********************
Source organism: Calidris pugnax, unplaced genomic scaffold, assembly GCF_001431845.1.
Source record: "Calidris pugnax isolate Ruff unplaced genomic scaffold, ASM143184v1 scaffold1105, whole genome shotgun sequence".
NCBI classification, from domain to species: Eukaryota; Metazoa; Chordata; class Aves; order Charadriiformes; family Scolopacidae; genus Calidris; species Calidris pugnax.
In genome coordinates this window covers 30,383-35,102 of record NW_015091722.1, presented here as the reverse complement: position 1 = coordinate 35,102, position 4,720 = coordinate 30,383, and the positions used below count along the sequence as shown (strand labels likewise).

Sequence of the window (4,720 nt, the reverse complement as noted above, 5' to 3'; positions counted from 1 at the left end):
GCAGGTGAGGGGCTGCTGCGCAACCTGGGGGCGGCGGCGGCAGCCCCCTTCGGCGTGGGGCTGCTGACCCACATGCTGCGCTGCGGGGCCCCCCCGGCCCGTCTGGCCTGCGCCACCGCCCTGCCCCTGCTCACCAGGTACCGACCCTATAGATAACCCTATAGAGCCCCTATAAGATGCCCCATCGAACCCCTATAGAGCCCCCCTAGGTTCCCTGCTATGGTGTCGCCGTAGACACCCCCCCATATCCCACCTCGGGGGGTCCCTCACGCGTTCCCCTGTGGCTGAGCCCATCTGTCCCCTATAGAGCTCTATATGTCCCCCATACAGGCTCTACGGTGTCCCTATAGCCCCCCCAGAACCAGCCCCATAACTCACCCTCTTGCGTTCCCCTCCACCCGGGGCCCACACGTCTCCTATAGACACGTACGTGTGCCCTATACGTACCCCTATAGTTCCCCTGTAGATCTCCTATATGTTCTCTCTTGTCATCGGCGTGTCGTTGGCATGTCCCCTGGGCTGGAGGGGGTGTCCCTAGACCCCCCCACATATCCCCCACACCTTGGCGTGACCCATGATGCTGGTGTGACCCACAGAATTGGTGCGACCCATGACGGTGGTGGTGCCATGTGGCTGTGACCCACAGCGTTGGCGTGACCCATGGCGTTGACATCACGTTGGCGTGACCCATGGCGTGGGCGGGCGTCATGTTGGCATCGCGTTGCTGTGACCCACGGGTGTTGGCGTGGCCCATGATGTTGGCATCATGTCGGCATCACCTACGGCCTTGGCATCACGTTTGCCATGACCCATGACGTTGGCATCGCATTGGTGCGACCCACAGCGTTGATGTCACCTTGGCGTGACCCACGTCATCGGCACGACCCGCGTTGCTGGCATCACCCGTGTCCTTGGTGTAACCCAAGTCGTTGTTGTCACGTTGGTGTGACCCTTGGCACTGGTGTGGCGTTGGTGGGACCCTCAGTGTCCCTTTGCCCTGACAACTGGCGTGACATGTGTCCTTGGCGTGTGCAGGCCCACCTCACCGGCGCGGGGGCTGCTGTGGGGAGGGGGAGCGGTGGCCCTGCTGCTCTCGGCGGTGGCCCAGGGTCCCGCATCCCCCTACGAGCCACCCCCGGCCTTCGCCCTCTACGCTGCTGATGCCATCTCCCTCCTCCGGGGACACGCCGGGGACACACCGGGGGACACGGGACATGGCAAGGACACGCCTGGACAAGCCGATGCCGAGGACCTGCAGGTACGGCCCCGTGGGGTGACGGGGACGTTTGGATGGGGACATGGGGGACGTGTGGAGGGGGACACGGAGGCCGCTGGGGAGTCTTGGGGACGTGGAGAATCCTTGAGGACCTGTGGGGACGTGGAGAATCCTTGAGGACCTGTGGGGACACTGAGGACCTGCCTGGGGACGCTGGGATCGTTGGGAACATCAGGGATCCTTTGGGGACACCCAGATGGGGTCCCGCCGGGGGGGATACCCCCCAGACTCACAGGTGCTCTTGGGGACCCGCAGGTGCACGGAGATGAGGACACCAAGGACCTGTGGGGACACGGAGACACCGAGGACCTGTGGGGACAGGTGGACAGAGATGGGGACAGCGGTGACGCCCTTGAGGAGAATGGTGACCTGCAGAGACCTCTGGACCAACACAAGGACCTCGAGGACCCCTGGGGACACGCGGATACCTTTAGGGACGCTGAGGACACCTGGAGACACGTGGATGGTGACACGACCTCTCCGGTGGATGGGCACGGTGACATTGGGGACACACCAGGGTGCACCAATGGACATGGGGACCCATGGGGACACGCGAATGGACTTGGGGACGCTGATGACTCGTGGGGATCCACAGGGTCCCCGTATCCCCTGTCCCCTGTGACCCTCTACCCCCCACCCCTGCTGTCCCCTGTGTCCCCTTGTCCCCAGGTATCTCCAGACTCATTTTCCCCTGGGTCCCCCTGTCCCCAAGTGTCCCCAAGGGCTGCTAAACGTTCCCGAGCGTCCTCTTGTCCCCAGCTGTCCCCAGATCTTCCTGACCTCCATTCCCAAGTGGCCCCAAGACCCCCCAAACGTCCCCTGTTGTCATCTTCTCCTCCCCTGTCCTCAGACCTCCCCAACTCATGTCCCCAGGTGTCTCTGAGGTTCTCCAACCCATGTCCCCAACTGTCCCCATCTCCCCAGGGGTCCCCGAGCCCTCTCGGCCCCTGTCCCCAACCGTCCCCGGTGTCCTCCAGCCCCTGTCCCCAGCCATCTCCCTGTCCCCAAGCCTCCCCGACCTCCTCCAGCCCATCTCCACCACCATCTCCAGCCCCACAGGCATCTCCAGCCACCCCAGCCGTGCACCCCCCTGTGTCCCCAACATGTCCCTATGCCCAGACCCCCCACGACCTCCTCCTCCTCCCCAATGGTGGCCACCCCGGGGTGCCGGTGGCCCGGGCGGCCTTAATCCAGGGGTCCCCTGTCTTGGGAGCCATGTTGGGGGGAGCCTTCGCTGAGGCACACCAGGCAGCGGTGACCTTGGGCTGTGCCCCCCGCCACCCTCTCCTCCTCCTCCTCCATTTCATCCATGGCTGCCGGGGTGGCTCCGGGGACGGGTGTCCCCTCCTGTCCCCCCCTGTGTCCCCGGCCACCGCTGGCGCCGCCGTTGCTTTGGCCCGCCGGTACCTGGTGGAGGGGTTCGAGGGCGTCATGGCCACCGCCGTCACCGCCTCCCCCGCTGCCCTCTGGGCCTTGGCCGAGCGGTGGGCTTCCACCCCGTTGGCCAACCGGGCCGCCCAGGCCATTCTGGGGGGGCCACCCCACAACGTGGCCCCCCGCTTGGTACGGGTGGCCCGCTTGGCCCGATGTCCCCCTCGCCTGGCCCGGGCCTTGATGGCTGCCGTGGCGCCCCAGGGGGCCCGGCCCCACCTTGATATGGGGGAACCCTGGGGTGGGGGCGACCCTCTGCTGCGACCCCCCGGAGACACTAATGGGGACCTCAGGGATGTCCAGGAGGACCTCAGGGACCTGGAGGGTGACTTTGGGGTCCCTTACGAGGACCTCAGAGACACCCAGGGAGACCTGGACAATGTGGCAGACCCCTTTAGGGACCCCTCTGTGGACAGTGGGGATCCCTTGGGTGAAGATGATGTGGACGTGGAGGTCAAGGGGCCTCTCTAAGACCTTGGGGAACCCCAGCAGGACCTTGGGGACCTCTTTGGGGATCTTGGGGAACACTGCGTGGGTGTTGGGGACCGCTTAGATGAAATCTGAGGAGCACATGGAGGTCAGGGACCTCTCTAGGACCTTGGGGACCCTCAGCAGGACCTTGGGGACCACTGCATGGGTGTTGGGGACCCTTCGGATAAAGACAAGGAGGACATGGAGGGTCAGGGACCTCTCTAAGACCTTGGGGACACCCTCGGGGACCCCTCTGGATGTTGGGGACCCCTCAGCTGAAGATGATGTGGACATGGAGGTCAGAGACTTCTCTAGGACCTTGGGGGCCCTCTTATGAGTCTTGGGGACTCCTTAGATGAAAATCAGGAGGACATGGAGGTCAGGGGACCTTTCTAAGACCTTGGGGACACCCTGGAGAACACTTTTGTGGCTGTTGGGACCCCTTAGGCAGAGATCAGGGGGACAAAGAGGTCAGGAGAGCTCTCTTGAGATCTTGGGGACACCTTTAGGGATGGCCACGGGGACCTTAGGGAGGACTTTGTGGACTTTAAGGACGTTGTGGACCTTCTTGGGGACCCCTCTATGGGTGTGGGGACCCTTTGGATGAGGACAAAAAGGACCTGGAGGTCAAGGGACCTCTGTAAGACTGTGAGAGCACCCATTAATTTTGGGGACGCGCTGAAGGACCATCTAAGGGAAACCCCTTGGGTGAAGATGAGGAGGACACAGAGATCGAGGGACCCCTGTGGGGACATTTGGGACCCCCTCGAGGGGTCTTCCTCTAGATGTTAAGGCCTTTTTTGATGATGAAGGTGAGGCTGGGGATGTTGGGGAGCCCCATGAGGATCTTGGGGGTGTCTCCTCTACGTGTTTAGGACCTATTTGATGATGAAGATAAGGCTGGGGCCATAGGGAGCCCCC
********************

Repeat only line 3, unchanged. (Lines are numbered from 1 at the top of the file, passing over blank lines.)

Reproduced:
NCBI classification, from domain to species: Eukaryota; Metazoa; Chordata; class Aves; order Charadriiformes; family Scolopacidae; genus Calidris; species Calidris pugnax.